In the dark with MET towers


The Michigan Aeronautics Commission is pushing for legislation to amend the 1959 Tall Structure Act to enable state officials to know just where existing meteorological evaluation towers are in Michigan, and require them to be more visible to aircraft.

METs are erected by wind farm developers to collect weather data that will indicate if there is sufficient prevailing wind speeds to justify building a wind farm. Over the last 10 years, the state received notice of at least 110 planned METs.

“We have a very non-comprehensive list,” said Linn Smith of the MDOT Office of Aeronautics. It lists where the METs are in Michigan by latitude and longitude and the nearest city, “but we just have no way of knowing if they were ever built or were taken down — short of going to look,” said Smith.

A highly experienced agricultural aviator — often referred to as crop duster — was killed in California in 2011 when he struck an unmarked, unlit MET. The pilot, Steve Allen, had, over several decades, logged more than 26,000 hours in his aircraft without accident. The MET he hit was legal, but a wrongful death lawsuit was eventually settled for $6.7 million.

As long as a MET is less than 200 feet tall, the Federal Aviation Administration does not require it to be marked to make it more visible to low-flying aviators, according to the National Agricultural Aviation Association. The tower that Allen hit was 197 feet high.

The Michigan Aeronautics Commission, an appointed advisory group that is part of the Michigan Department of Transportation, hosted a special public meeting recently to review proposed changes to the state laws on METs. MDOT says meteorological towers “can be problematic for agricultural, balloon and helicopter pilots to see.”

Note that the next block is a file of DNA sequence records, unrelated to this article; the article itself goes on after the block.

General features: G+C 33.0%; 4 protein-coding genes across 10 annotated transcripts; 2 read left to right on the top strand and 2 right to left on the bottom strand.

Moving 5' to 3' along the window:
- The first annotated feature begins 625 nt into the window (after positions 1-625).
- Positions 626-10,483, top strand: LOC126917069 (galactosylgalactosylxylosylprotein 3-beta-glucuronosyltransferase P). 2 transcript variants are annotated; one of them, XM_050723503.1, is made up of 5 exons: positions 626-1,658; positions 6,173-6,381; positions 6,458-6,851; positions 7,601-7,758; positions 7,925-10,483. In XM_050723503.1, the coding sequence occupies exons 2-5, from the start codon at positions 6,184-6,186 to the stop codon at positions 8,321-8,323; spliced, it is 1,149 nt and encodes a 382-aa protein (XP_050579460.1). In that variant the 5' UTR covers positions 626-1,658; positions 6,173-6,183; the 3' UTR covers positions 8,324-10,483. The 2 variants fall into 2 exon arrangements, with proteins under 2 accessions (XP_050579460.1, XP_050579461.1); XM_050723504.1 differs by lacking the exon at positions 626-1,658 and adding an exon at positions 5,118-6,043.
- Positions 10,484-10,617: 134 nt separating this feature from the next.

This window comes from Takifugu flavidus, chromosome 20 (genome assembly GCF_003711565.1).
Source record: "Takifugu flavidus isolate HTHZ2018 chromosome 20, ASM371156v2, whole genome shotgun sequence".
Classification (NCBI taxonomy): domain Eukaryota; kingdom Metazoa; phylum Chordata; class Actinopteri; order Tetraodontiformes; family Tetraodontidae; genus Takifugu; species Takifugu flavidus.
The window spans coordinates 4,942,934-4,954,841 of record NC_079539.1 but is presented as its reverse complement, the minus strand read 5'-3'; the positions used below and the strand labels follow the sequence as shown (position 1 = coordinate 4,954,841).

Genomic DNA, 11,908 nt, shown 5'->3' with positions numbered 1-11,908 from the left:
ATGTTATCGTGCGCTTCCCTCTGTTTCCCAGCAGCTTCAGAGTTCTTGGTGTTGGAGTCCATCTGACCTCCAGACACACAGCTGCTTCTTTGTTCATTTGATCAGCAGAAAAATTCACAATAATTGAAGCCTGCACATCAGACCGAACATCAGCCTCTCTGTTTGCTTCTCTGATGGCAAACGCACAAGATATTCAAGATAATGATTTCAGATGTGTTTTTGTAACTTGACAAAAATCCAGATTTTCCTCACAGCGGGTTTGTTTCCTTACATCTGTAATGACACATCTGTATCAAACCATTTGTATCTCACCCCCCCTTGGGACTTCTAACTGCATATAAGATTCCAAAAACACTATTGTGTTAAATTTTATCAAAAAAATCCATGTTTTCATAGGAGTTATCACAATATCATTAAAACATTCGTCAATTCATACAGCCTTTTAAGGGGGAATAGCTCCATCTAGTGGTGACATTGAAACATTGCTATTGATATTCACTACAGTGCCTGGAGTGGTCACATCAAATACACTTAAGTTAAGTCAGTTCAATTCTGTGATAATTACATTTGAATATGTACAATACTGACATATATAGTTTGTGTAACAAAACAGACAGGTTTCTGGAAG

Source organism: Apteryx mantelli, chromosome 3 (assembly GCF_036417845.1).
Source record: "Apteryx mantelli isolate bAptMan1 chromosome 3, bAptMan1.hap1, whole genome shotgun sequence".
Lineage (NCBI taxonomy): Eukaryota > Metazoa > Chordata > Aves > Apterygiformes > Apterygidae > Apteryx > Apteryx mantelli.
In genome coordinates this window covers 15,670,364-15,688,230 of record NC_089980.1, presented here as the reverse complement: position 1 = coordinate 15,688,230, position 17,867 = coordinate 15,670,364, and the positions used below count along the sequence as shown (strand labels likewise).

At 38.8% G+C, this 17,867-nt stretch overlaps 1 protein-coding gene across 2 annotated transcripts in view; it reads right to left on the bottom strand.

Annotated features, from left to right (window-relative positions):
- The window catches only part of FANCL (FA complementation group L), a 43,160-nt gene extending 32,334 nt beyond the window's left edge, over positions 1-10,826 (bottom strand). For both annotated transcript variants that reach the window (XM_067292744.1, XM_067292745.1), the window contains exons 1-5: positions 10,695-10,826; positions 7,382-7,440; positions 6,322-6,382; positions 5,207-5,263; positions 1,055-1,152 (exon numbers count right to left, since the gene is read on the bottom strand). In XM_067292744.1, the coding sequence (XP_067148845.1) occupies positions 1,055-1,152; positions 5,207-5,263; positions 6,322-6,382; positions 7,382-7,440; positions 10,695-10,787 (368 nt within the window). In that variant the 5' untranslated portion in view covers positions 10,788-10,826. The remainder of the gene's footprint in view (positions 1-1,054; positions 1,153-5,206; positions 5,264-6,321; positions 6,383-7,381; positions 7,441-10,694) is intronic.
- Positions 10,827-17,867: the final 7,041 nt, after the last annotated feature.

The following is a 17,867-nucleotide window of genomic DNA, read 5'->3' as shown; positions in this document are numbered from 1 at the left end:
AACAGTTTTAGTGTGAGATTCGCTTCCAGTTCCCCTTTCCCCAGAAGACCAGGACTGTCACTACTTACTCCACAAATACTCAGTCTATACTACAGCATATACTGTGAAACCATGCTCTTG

The legislation the Aeronautics Commission wants passed would require new METs in Michigan to be painted in visible colors to be more detectable, along with other details such as large, brightly painted spheres on the guy wires.

“Mainly crop dusters are our biggest concern,” said Rick Fiddler of Ada, who is vice chair of the Aeronautics Commission.

Fiddler began flying in 1969 and worked as a commercial pilot during college flying cargo. He was later employed as a helicopter pilot for the Lansing Police Department and has been at Amway for 32 years, where he is the firm’s director of aviation.

“These towers go up so fast,” he said, erected sometimes in a matter of hours. Permits are not required from the state or FAA if they are less than 200 feet tall, and “they don’t have to be charted,” which would enable pilots to see where they are.

METs are typically used to collect data for 12 to 18 months, then disassembled.

Fiddler believes the state law should be rewritten to ensure all METs are painted in orange and white to make them visible, plus have visible balls on the guy wires.

In fact, according to MDOT, companies putting up METs are not actually required to even notify MDOT when they are erected — it is done now on a voluntary basis.

Some Michigan townships require permits for erection of METs and wind turbines, and one of those is Chester Township in northeast Ottawa County.

In February 2008, the Chester Township Board approved a permit for Iberdrola Renewables to erect a MET. Iberdrola, a Spanish global corporation, was studying the feasibility of a wind farm on the Fruit Ridge in 2007 and 2008. Iberdrola leased a 2-acre parcel on the Harold and Jan Reister farm for a test tower.

“They did put up a tower,” Jan Reister told the Business Journal. She thinks it may have stood for a year or two, but then was taken down by the company.

“I don’t think anything happened” to the potential wind farm plans. “We never heard any more from them,” said Reister.

Chester Township Clerk Janice Redding said the one on the Reister farm was the only MET put up in the township.

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